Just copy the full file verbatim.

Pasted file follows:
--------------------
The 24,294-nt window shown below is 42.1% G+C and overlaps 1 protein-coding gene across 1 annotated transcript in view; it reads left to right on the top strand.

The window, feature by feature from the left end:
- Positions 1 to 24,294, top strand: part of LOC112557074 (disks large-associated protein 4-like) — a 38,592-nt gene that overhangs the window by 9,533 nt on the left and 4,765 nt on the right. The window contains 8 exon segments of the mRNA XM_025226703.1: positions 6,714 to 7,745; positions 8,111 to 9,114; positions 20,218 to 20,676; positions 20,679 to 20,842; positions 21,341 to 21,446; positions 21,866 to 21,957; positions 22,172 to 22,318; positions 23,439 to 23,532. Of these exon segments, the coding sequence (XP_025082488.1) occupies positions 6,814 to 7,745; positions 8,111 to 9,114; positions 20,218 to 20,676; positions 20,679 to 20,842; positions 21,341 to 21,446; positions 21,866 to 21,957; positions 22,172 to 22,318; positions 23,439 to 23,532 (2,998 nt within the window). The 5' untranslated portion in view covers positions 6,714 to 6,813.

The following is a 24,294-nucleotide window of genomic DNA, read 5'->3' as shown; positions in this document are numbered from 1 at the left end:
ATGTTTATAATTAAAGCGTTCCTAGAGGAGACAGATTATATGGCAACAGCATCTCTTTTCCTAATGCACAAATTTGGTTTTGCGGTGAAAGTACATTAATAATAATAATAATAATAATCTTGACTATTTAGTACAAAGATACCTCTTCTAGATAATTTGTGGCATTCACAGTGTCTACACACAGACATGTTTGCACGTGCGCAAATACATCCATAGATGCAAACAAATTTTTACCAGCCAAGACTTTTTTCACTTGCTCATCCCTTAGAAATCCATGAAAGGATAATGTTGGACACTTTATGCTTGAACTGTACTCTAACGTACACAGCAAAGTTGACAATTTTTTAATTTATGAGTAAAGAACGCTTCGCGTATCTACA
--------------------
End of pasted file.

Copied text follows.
The 24,294-nt window shown below is 42.1% G+C and overlaps 1 protein-coding gene across 1 annotated transcript in view; it reads left to right on the top strand.

The window, feature by feature from the left end:
- Positions 1 to 24,294, top strand: part of LOC112557074 (disks large-associated protein 4-like) — a 38,592-nt gene that overhangs the window by 9,533 nt on the left and 4,765 nt on the right. The window contains 8 exon segments of the mRNA XM_025226703.1: positions 6,714 to 7,745; positions 8,111 to 9,114; positions 20,218 to 20,676; positions 20,679 to 20,842; positions 21,341 to 21,446; positions 21,866 to 21,957; positions 22,172 to 22,318; positions 23,439 to 23,532. Of these exon segments, the coding sequence (XP_025082488.1) occupies positions 6,814 to 7,745; positions 8,111 to 9,114; positions 20,218 to 20,676; positions 20,679 to 20,842; positions 21,341 to 21,446; positions 21,866 to 21,957; positions 22,172 to 22,318; positions 23,439 to 23,532 (2,998 nt within the window). The 5' untranslated portion in view covers positions 6,714 to 6,813.

The following is a 24,294-nucleotide window of genomic DNA, read 5'->3' as shown; positions in this document are numbered from 1 at the left end:
ATGTTTATAATTAAAGCGTTCCTAGAGGAGACAGATTATATGGCAACAGCATCTCTTTTCCTAATGCACAAATTTGGTTTTGCGGTGAAAGTACATTAATAATAATAATAATAATAATCTTGACTATTTAGTACAAAGATACCTCTTCTAGATAATTTGTGGCATTCACAGTGTCTACACACAGACATGTTTGCACGTGCGCAAATACATCCATAGATGCAAACAAATTTTTACCAGCCAAGACTTTTTTCACTTGCTCATCCCTTAGAAATCCATGAAAGGATAATGTTGGACACTTTATGCTTGAACTGTACTCTAACGTACACAGCAAAGTTGACAATTTTTTAATTTATGAGTAAAGAACGCTTCGCGTATCTACA